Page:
Philosopher who set the bar for rigorous scientific method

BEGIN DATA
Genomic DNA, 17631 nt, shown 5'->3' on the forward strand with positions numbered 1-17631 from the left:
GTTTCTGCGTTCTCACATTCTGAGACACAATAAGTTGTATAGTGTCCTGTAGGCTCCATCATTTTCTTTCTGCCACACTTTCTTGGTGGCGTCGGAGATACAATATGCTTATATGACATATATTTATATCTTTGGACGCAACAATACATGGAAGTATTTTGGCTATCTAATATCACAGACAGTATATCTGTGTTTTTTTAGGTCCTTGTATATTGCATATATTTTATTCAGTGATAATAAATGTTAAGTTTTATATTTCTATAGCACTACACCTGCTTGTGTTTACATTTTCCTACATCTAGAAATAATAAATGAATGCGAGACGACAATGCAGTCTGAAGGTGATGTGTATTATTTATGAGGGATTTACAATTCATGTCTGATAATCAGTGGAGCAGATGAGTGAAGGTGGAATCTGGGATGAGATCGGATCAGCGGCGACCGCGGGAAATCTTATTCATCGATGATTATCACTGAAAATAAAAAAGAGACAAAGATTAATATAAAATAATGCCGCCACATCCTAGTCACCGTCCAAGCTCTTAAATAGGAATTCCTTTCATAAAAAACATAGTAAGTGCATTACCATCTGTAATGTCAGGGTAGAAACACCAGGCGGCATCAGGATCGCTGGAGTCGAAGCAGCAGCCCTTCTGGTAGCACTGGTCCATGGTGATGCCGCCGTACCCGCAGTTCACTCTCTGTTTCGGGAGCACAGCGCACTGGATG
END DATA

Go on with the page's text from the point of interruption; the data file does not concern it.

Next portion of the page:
How would you test a new theory about the world? Would you design an experiment to prove it, or to disprove it? Our natural instinct is to seek out confirmation of our ideas, but Karl Popper – a philosopher born on this day in 1902 – insisted that the only scientific way to pursue an idea is to try to falsify it. This approach, contrary to much thinking at the time, became a cornerstone of science, and suggests that the scientific process isn’t so much a pursuit of certainty, as a gradual tiptoe towards truth. By this tenet, scientists must always be willing to have their current beliefs challenged, and their minds changed if evidence proves their theories wrong. This approach, making and critically testing predictions, has led to countless medical advances (and countless more unsuccessful ideas). It may not be the perfect method, but no one has disproved its value yet.
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